Elieth Eyebiyi

Elieth Eyebiyi
Résidents Labex RFIEA+
pas Eurias

dates de séjour

01/09/2021 - 30/06/2022

discipline

Anthropologie et ethnologie
Études urbaines et architecturales

Fonction d’origine

Researcher

Institution d’origine

DHI CREPOS

pays d'origine

Sénégal

projet de recherche

The economies of informality: fuel smuggling, risks and urbanity in West Africa

This research project questions the urban production of informality in West Africa. Existing scientific and policy discourses tend to reduce informality to the informal sector, to the sphere of capitalist labour and often adopts a legal-legal vision. The project aims to challenge this frame of analysis. Thus, he shows how informality, on the one hand, transcends the economic perspective of the informal sector, reinstates social relations in local economic functioning and influences national scales. On the other hand, it includes the marginalized and actors without social protection in the economic fabric at urban spaces. Following marginalized people involved in fuel smuggling, he investigates the social relations, risks management in uncertainty context, the daily life of informality’s production from margins and how it influences the formal economy in new urban spaces.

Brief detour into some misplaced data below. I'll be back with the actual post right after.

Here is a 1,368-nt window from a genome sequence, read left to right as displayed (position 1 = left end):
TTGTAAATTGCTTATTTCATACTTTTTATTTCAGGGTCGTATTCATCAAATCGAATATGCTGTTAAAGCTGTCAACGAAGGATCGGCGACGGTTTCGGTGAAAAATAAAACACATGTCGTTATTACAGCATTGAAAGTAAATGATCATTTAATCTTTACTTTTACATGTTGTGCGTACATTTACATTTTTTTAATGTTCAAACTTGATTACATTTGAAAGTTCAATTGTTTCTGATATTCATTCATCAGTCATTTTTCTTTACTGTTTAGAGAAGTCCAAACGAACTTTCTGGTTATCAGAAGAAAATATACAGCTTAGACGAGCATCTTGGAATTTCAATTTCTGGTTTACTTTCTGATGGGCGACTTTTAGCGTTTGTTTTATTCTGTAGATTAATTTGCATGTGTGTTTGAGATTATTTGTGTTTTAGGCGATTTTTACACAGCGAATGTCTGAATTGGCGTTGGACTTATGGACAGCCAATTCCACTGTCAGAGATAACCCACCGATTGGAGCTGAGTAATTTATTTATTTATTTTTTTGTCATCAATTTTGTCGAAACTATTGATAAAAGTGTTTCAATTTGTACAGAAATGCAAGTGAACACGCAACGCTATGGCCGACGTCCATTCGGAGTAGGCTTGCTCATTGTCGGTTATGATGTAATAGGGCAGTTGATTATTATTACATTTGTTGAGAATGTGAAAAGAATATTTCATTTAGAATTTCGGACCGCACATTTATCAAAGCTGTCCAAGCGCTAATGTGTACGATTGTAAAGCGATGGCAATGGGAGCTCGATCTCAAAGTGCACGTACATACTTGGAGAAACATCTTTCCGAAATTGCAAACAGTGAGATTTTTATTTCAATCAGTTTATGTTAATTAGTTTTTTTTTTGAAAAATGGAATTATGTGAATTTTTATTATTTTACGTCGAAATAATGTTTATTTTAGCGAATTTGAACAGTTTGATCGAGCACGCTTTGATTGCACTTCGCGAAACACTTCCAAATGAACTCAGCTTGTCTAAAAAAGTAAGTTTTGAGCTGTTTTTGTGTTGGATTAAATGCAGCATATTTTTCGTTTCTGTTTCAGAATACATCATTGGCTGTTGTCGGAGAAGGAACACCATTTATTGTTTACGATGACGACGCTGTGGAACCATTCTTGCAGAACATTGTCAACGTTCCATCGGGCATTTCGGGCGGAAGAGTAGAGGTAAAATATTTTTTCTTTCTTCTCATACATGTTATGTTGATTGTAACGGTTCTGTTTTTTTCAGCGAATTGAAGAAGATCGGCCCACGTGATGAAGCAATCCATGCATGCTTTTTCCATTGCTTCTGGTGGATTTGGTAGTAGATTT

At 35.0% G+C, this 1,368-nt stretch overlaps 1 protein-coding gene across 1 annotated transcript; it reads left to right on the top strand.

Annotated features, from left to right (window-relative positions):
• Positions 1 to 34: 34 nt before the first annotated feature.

Based on long term empirical fieldworks, this interdisciplinary work deconstructs the normative aspects of informality by voicing poor and stakeholders embedded in the resourcefulness business, legally prohibited but socially tolerated. He reintegrates the urbanity aspects in this analysis in order to understand deeply the new socio spatial dynamics occurring around inequality, and risk management around fuel smuggling in the economies of borderlands urban cities in West Africa.

biographie

Dr Elieth Eyebiyi is a researcher at DHI CREPOS Senegal and LASDEL Benin/Niger. He holds a first PhD in Sociology Anthropology (Benin, 2012) and a second PhD in Urban Studies (Canada, 2017) and teaches various courses including Migration and Development. He held scholarships in institutions such as IAS Princeton (USA), Stellenbosch University (South Africa) and Ecole des Hautes Etudes en Sciences Sociales (France). He has authored outstanding publications and peer-reviewed articles in French, English and German and delivered communications within four continents. He has received several distinctions including the Prix du Rayonnement international (Canada) and the Edinburgh Catalyst Fellowship from The University of Edinburgh (UK). His current work examines the bureaucratization of informality in West African borderlands.